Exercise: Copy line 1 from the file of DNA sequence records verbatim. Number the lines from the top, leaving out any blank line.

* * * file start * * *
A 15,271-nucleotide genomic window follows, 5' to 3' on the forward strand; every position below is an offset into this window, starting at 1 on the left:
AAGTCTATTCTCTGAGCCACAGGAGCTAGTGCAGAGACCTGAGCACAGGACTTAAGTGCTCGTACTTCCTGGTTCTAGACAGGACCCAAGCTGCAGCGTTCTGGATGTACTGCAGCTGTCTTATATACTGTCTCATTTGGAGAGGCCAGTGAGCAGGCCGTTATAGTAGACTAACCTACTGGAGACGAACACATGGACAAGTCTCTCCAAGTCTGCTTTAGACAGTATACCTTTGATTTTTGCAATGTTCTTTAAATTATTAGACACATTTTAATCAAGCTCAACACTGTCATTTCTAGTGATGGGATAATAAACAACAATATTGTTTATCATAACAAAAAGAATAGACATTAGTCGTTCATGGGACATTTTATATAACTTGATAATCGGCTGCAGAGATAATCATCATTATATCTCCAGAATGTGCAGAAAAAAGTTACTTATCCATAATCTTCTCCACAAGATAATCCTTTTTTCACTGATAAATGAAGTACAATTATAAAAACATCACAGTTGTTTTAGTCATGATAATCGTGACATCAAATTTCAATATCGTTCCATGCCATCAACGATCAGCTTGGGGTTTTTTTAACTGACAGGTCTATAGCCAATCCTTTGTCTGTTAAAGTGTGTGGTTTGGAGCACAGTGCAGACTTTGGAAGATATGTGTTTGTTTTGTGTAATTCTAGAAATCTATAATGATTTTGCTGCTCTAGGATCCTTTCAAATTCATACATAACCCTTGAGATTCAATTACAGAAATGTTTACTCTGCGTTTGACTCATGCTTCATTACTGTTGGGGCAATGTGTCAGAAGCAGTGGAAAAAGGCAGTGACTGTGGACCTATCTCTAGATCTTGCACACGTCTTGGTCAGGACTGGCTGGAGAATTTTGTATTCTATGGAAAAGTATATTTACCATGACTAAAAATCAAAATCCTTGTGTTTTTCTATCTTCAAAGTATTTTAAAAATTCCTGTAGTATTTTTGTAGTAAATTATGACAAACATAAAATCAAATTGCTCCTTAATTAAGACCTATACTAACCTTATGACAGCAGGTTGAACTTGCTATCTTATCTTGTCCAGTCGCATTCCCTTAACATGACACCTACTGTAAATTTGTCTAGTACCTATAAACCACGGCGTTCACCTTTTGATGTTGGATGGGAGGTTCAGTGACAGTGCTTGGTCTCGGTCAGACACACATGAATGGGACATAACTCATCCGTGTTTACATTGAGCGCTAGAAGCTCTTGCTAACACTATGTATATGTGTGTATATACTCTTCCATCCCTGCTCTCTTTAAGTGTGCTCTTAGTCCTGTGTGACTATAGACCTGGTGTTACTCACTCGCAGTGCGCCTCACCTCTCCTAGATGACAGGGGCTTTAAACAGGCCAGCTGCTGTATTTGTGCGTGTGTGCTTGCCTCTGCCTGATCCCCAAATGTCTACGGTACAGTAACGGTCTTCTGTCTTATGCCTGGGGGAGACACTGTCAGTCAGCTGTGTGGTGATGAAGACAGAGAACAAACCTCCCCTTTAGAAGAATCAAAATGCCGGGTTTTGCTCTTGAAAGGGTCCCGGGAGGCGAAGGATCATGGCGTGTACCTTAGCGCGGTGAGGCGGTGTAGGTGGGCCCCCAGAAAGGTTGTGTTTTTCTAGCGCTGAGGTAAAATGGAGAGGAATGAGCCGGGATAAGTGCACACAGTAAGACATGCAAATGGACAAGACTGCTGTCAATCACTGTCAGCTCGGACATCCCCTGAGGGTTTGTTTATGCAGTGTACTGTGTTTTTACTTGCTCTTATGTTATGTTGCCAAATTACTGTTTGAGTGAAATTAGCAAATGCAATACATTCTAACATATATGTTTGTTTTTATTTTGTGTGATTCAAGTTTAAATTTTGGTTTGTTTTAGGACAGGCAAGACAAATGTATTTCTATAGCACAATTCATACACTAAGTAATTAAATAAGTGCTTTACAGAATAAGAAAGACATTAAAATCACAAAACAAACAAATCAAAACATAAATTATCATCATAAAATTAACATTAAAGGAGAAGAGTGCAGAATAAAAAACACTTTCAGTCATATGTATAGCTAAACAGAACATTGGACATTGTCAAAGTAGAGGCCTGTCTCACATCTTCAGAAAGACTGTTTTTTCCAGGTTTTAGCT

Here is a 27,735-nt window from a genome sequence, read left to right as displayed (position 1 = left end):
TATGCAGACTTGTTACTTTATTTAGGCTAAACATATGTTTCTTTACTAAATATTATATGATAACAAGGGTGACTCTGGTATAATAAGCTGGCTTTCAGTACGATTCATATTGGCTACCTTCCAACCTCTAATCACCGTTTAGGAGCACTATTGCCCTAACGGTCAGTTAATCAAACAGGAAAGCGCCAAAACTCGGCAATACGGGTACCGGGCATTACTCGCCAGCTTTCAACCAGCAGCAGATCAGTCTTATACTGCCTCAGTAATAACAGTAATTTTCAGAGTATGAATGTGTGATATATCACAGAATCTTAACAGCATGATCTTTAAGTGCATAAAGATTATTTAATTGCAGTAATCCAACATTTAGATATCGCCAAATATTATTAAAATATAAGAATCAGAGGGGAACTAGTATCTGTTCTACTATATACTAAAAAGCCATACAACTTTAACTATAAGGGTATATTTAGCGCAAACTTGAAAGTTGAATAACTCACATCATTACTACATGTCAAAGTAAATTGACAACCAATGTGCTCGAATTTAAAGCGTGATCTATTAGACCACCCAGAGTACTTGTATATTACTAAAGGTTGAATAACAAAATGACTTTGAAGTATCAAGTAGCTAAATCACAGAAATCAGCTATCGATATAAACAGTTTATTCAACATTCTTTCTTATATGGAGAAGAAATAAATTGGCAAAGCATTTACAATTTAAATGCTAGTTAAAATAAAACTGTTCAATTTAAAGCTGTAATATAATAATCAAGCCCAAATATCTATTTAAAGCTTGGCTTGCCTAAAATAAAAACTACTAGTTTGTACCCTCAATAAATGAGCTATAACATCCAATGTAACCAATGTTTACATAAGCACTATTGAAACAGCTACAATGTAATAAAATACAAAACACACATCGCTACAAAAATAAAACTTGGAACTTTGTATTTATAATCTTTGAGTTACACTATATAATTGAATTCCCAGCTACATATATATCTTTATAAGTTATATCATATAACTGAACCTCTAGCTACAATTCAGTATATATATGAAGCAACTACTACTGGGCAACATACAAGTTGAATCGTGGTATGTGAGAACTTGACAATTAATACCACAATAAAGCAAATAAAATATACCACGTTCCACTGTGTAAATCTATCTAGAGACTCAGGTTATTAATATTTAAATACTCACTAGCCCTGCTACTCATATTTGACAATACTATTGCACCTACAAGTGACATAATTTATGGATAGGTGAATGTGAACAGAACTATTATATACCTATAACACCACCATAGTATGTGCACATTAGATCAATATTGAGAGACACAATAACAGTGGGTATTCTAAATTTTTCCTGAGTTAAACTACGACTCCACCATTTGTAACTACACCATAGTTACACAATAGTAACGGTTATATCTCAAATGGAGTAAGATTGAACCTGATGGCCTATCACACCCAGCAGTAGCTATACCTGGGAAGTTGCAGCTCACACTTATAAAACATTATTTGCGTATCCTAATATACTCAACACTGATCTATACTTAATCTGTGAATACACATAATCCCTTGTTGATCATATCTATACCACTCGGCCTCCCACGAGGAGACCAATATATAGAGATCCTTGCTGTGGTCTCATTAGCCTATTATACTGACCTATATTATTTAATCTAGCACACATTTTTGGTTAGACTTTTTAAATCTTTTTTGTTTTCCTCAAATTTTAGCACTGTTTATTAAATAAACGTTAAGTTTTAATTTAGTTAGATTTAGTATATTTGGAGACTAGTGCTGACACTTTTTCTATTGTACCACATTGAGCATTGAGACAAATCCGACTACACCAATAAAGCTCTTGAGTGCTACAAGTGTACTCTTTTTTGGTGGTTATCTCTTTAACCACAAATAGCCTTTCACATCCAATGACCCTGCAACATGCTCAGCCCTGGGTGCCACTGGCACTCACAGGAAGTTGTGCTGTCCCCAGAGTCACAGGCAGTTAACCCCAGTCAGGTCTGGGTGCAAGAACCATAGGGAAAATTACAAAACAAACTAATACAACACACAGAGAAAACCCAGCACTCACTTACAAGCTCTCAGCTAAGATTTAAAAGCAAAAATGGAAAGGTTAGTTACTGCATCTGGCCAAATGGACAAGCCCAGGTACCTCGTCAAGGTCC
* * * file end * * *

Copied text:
A 15,271-nucleotide genomic window follows, 5' to 3' on the forward strand; every position below is an offset into this window, starting at 1 on the left: